To be fair, Republicans are a little kinder then Mr. Potter. Because Republicans not only love their own children, but they also love the children of their millionaire & billionaire donors. In fact, they just gave those children a large estate tax cut, thereby fortifying their privileged status in America's caste system.

Think about it: For rich children, who need no help, and often brag about their idle & luxurious lives, Republicans enacted a large and permanent estate tax cut. For poor children, who do need some help, Republicans reluctantly agreed to a small and temporary funding band-aid for their healthcare.

Mr. Potter would be impressed.

Sunday, December 24, 2017

A New Deal Winter & Christmas: "Christmas Eve, Taos Pueblo," and FDR's last Christmas message

Above: "Christmas Eve, Taos Pueblo," an etching by Gene Kloss (1903-1996), created while she was in the New Deal's Public Works of Art Project and/or Federal Art Project, ca. 1934-1936. Kloss was a prolific artist and "Her work graces scores of major private collections here and abroad as well as the collections of the Metropolitan Museum of Art, The Smithsonian Institution, The Carnegie Institute, The San Francisco Museum of Art, The Library of Congress and the National Academy of Design" (Gene Kloss, Taos Fine Art). Image courtesy of the General Services Administration and the New Mexico Museum of Art.

"It is not easy to say 'Merry Christmas' to you, my fellow Americans, in this time of destructive war... This generation has passed through many recent years of deep darkness, watching the spread of the poison of Hitlerism and Fascism in Europe, the growth of imperialism and militarism in Japan, and the final clash of war all over the world... We pray that with victory will come a new day of peace on earth in which all the Nations of the earth will join together for all time. That is the spirit of Christmas, the holy day. May that spirit live and grow throughout the world in all the years to come."

--President Franklin Roosevelt's last Christmas address to the nation, December 24, 1944.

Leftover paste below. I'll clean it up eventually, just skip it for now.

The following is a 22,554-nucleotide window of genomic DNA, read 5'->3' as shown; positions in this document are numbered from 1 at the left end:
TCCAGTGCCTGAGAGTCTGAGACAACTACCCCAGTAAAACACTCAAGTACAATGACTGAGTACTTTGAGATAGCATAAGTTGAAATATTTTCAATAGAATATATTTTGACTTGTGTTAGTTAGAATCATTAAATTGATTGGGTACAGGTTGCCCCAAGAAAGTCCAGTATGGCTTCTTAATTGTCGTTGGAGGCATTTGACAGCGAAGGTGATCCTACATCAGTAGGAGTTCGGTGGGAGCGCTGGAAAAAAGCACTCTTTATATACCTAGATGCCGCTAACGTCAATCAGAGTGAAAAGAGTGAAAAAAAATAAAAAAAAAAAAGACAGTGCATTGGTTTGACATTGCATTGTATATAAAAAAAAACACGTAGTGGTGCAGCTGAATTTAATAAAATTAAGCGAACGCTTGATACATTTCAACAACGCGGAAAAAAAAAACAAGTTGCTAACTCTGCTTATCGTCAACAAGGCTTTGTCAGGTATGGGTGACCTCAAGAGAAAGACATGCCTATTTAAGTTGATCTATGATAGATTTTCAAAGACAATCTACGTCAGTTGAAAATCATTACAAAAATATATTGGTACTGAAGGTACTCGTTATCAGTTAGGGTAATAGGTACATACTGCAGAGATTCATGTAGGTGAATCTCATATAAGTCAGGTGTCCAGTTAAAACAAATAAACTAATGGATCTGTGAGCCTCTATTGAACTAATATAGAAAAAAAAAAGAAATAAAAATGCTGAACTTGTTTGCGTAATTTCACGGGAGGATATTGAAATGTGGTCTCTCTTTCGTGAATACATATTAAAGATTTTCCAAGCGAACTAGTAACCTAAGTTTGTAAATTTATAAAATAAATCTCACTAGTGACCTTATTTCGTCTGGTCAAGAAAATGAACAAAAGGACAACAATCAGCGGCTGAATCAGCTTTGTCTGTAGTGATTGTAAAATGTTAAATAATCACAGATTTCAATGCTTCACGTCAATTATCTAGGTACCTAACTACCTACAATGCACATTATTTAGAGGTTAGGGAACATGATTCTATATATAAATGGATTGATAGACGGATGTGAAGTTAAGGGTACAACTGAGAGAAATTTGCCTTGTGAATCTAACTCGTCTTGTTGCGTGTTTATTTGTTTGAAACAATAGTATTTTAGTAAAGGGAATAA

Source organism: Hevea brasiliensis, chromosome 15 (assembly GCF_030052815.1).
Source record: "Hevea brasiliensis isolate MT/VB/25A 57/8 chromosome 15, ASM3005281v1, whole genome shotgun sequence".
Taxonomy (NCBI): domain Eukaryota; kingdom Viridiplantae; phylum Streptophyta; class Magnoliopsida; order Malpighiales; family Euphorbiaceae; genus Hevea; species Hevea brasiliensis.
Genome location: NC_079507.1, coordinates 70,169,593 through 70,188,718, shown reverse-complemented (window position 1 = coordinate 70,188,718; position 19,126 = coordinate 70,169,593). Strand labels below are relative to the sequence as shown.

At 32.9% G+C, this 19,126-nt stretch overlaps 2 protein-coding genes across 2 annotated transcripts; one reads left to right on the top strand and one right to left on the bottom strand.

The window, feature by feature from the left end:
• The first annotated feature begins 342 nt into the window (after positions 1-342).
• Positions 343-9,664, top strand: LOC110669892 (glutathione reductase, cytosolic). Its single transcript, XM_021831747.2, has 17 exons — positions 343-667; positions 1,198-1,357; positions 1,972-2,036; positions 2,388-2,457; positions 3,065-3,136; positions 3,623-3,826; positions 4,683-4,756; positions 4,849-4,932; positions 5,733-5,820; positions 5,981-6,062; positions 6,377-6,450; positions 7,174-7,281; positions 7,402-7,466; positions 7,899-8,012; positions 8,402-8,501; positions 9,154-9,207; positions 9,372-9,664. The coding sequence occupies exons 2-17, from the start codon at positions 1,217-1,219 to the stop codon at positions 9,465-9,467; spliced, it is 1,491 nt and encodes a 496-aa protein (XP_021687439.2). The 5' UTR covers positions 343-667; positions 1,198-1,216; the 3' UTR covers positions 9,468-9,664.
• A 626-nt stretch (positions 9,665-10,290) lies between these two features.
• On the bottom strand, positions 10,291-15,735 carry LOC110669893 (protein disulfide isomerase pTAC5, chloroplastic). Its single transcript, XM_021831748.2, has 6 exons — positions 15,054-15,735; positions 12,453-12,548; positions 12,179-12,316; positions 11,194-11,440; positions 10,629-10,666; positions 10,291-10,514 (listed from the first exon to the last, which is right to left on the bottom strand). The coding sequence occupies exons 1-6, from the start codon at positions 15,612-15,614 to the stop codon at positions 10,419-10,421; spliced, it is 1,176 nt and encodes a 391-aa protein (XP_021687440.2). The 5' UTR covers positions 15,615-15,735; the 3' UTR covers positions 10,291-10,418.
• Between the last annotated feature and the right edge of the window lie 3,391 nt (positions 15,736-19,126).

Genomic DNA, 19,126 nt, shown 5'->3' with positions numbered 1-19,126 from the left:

Saturday, December 23, 2017

A New Deal Winter & Christmas: "Christmas Program"

Above: "Christmas Program," a lithograph by Anne Michalov (1904-2001), created while she was in the WPA, ca. 1935-1942. Michalov was known for her lithography, taught art at Hull House (a settlement house in Chicago), and married Charles Johnson, also an artist. Charles worked for the U.S. Forestry Service and the Bonneville Power Administration. The two settled in Oregon, and a 1951 newspaper article reported that they lived "near Portland in a rambling old house of 15 rooms, set in the middle of five acres of land. Here they maintain a studio... in their spare time the couple are remodeling the house..." (announcements section of the Daily Capital Journal (Salem, Oregon), October 27, 1951; also see "Oils, Watercolors Are In Exhibit," Statesman Journal (Salem, Oregon), October 28, 1951). Image courtesy of the Art Institute of Chicago.

Thursday, December 21, 2017

A New Deal Winter & Christmas: "Sawing Wood in Winter"

Above: "Sawing Wood in Winter," an oil painting by Hugh Hegh (1909-2000), created in 1935. The image is from the Smithsonian American Art Museum (SAAM), and SAAM includes "New Deal--Civilian Conservation Corps--Maine" in the painting's description. But it's unclear whether Hegh himself was in the CCC when he painted this. He would have been 26 in 1935, a little higher than the usual age for CCC enrollees, and too young to be a World War I veteran enrollee in the CCC. But he definitely had some  type of relationship with the Corps and the National Park Service (NPS) (see another of his paintings on the website of the NPS - "Jordan Pond and Bubbles in the Fall").

Wednesday, December 20, 2017

A New Deal Winter & Christmas: "Toy Shop, Staten Island"

Above: "Toy Shop, Staten Island," a lithograph by Mabel Dwight (1876-1955), created while she was in the WPA's Federal Art Project, 1937. For more information on Mabel Dwight, see my blog post from a few days ago, A New Deal Winter & Christmas: "Christmas in Paris". Image courtesy of the General Services Administration and the Baltimore Museum of Art.

Tuesday, December 19, 2017

A New Deal Winter & Christmas: WPA Christmas Carols

Above: These WPA federal theatre workers traveled around the Seattle area in December 1938 and sang Christmas carols for the public. Photo courtesy of the National Archives.

Monday, December 18, 2017

A New Deal Winter & Christmas: "Walnut Hills Landscape"